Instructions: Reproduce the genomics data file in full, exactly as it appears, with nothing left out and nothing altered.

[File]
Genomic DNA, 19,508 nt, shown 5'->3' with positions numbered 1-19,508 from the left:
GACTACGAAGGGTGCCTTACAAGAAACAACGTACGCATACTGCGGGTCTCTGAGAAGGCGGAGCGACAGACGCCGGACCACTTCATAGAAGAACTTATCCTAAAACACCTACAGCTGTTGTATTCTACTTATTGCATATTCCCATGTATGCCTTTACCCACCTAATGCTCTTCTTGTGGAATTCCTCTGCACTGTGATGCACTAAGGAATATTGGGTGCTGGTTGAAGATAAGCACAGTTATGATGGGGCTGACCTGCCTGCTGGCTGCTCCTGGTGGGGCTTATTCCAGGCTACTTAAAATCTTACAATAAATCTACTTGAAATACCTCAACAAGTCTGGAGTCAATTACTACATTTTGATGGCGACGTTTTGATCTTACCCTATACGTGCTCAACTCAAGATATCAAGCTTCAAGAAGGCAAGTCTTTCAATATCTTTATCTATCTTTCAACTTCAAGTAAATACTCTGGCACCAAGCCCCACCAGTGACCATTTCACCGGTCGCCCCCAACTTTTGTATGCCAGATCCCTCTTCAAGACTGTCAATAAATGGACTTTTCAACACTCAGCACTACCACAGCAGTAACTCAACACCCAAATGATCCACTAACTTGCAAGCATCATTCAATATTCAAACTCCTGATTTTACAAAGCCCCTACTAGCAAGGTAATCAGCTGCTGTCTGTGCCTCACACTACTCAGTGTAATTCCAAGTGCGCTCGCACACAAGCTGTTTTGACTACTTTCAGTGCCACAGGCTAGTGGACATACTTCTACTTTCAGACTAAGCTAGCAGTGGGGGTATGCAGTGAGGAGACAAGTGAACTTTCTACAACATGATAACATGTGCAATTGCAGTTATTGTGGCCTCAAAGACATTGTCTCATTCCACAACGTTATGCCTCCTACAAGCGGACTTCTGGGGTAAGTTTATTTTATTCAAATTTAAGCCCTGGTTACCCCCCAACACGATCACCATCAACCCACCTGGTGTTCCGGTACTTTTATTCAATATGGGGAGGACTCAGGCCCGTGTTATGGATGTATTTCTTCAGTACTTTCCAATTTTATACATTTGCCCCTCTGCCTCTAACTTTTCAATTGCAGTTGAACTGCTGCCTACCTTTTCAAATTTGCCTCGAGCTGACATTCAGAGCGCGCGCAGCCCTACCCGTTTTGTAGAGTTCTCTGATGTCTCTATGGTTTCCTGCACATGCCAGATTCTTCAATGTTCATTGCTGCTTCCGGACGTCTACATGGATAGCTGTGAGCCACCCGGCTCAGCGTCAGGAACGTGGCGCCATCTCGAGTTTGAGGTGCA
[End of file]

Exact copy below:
Genomic DNA, 19,508 nt, shown 5'->3' with positions numbered 1-19,508 from the left:
GACTACGAAGGGTGCCTTACAAGAAACAACGTACGCATACTGCGGGTCTCTGAGAAGGCGGAGCGACAGACGCCGGACCACTTCATAGAAGAACTTATCCTAAAACACCTACAGCTGTTGTATTCTACTTATTGCATATTCCCATGTATGCCTTTACCCACCTAATGCTCTTCTTGTGGAATTCCTCTGCACTGTGATGCACTAAGGAATATTGGGTGCTGGTTGAAGATAAGCACAGTTATGATGGGGCTGACCTGCCTGCTGGCTGCTCCTGGTGGGGCTTATTCCAGGCTACTTAAAATCTTACAATAAATCTACTTGAAATACCTCAACAAGTCTGGAGTCAATTACTACATTTTGATGGCGACGTTTTGATCTTACCCTATACGTGCTCAACTCAAGATATCAAGCTTCAAGAAGGCAAGTCTTTCAATATCTTTATCTATCTTTCAACTTCAAGTAAATACTCTGGCACCAAGCCCCACCAGTGACCATTTCACCGGTCGCCCCCAACTTTTGTATGCCAGATCCCTCTTCAAGACTGTCAATAAATGGACTTTTCAACACTCAGCACTACCACAGCAGTAACTCAACACCCAAATGATCCACTAACTTGCAAGCATCATTCAATATTCAAACTCCTGATTTTACAAAGCCCCTACTAGCAAGGTAATCAGCTGCTGTCTGTGCCTCACACTACTCAGTGTAATTCCAAGTGCGCTCGCACACAAGCTGTTTTGACTACTTTCAGTGCCACAGGCTAGTGGACATACTTCTACTTTCAGACTAAGCTAGCAGTGGGGGTATGCAGTGAGGAGACAAGTGAACTTTCTACAACATGATAACATGTGCAATTGCAGTTATTGTGGCCTCAAAGACATTGTCTCATTCCACAACGTTATGCCTCCTACAAGCGGACTTCTGGGGTAAGTTTATTTTATTCAAATTTAAGCCCTGGTTACCCCCCAACACGATCACCATCAACCCACCTGGTGTTCCGGTACTTTTATTCAATATGGGGAGGACTCAGGCCCGTGTTATGGATGTATTTCTTCAGTACTTTCCAATTTTATACATTTGCCCCTCTGCCTCTAACTTTTCAATTGCAGTTGAACTGCTGCCTACCTTTTCAAATTTGCCTCGAGCTGACATTCAGAGCGCGCGCAGCCCTACCCGTTTTGTAGAGTTCTCTGATGTCTCTATGGTTTCCTGCACATGCCAGATTCTTCAATGTTCATTGCTGCTTCCGGACGTCTACATGGATAGCTGTGAGCCACCCGGCTCAGCGTCAGGAACGTGGCGCCATCTCGAGTTTGAGGTGCA